I recently purchased a rough stone marketed as a certified 108 carat rough red zircon. The so-called certificate was supposedly issued be “a” GGL laboratory although as stated on the card they had not seen this particular stone but rather issued the “cert” as per the supplier’s description. The lab website that they listed also turned up a dead web address. Right away this told me the stone must be counterfeit. Is there a method in which to authenticate a zircon? The Presidium Gem tester 2 doesn’t list the zircon in its list of identifiable stones. My guess is that if the certificate is fake the stone is as well but I want to be sure in my dispute with the supplier as it could very well be a zircon only glass infused. How can I be sure?
Test for refractive index, specific gravity, and dispersion starting out.
Zircon is typically not glass infused. Glass infusion is used to enhance clarity, and gem zircon is typically very clear to begin with. The most common treatment for Zircon is heat.
The image you have provided looks like it might be red CZ. Once again, testing the above data points should verify. This link (https://www.gemsngems.com/product-category/rough-stones/cubic-zirconia-rough/) has an example of red CZ rough for comparision.
Agree Specific gravity as zircon is very dense. Looking at the rough there is a chip and the manner in which it is chipped to me would indicate glass. There are a lot of scammers out there and they do not care. The worst ones to my knowledge are on places like Ebay and Amazon. Sadly the platforms don’t care when you complain they are only interested in getting their commission.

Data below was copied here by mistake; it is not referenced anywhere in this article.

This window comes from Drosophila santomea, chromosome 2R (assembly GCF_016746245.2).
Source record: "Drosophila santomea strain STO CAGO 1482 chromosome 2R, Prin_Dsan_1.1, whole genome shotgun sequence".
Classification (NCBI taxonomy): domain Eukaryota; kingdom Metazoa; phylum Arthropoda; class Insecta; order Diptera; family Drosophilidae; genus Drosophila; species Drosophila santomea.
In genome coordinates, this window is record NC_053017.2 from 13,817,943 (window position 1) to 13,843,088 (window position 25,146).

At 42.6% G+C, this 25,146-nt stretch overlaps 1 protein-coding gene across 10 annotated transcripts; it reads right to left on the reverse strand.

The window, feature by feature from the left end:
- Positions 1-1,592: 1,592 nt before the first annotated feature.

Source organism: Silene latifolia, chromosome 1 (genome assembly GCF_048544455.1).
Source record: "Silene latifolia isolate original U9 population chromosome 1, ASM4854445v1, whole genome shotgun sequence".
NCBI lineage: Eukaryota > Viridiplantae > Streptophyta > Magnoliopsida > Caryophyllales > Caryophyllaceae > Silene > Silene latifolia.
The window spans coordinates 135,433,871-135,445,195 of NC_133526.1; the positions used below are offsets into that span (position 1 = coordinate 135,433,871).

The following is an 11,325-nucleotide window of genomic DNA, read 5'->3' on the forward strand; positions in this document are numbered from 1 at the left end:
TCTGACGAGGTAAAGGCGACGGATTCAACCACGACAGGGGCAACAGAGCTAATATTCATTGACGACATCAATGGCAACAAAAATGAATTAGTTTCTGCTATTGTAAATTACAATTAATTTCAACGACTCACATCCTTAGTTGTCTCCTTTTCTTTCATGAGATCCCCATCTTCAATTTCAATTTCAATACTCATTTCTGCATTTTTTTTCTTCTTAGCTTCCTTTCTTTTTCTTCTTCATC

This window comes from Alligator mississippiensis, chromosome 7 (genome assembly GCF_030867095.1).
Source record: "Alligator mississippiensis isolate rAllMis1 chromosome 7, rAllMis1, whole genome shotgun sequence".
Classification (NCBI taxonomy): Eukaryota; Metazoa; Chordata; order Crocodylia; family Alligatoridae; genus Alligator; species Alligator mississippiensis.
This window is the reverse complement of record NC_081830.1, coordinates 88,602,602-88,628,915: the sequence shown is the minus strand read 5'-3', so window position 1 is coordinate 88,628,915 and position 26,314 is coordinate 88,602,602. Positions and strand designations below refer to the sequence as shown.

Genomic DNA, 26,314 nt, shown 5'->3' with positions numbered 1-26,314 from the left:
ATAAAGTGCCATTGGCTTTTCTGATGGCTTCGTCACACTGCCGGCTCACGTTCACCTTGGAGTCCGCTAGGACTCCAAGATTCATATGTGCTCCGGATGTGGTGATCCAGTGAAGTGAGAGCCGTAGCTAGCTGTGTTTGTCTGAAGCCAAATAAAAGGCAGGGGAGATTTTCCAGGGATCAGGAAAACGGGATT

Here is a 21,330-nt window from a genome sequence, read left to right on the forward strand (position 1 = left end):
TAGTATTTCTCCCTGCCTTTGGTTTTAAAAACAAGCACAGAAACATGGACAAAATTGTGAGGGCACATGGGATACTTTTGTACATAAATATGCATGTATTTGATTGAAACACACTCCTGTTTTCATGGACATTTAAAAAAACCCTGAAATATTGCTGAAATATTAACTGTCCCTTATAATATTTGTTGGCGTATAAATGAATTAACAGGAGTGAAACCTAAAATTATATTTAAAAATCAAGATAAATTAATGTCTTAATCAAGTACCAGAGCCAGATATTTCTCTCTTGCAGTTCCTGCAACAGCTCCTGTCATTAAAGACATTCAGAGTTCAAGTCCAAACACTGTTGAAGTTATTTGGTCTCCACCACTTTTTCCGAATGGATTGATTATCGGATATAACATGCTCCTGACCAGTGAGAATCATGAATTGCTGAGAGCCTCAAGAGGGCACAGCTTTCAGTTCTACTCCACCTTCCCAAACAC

In a piece that big, there ought to be clear doubling of the back edges of the stone as viewed through one axis (the C axis). So if you turn the stone all around and don’t see any doubling or blurry edges looking thru it, it can’t be zircon. I also agree that an SG measurement would help. Cubic zirconia is heavy (dense), but zircon even denser. Get a small gram scale and put a salad dressing cup or such full of water on it and tare it out to zero. Then tie a string to your rough and suspend it in the water and get a weight. Then rest the rough on the bottom of the cup and get another weight. Divide the greater weight by the lesser and get an SG the easy way. This thing looks like a boule of synthetic of some sort. All the rough zircon I have seen is water worn pebbles, altho’ it may be found in other forms…look that up. Good luck getting your money back. Please don’t buy any more ebay bargains! Buy from recognized dealers or on referral from trusted friends.